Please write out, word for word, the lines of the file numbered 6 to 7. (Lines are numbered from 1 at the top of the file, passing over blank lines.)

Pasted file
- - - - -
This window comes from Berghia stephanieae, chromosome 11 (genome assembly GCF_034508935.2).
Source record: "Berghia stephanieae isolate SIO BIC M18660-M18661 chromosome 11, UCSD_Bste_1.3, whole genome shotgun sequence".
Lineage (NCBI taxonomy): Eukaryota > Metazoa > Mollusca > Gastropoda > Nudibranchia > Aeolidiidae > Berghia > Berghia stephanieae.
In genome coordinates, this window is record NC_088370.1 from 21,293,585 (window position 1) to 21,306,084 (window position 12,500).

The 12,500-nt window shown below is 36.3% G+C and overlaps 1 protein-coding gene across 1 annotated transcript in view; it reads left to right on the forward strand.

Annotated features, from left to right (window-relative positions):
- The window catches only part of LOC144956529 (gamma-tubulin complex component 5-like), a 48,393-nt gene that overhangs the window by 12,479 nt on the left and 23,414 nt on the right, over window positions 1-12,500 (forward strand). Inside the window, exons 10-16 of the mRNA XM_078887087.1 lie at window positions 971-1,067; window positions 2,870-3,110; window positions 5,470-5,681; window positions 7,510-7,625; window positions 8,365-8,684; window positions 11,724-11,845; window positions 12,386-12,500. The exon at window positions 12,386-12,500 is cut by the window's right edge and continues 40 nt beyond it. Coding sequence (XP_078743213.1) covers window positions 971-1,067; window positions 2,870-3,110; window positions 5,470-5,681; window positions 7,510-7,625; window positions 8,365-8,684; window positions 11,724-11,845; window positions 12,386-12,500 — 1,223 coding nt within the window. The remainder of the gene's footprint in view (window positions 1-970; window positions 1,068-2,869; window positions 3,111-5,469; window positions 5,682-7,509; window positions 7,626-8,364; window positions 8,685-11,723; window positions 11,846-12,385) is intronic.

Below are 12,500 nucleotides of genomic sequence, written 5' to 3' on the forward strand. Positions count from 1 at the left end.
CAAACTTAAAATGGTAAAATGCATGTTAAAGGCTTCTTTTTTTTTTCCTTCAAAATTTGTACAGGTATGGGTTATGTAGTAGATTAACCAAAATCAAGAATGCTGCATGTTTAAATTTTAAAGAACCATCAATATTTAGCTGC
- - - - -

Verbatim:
Annotated features, from left to right (window-relative positions):
- The window catches only part of LOC144956529 (gamma-tubulin complex component 5-like), a 48,393-nt gene that overhangs the window by 12,479 nt on the left and 23,414 nt on the right, over window positions 1-12,500 (forward strand). Inside the window, exons 10-16 of the mRNA XM_078887087.1 lie at window positions 971-1,067; window positions 2,870-3,110; window positions 5,470-5,681; window positions 7,510-7,625; window positions 8,365-8,684; window positions 11,724-11,845; window positions 12,386-12,500. The exon at window positions 12,386-12,500 is cut by the window's right edge and continues 40 nt beyond it. Coding sequence (XP_078743213.1) covers window positions 971-1,067; window positions 2,870-3,110; window positions 5,470-5,681; window positions 7,510-7,625; window positions 8,365-8,684; window positions 11,724-11,845; window positions 12,386-12,500 — 1,223 coding nt within the window. The remainder of the gene's footprint in view (window positions 1-970; window positions 1,068-2,869; window positions 3,111-5,469; window positions 5,682-7,509; window positions 7,626-8,364; window positions 8,685-11,723; window positions 11,846-12,385) is intronic.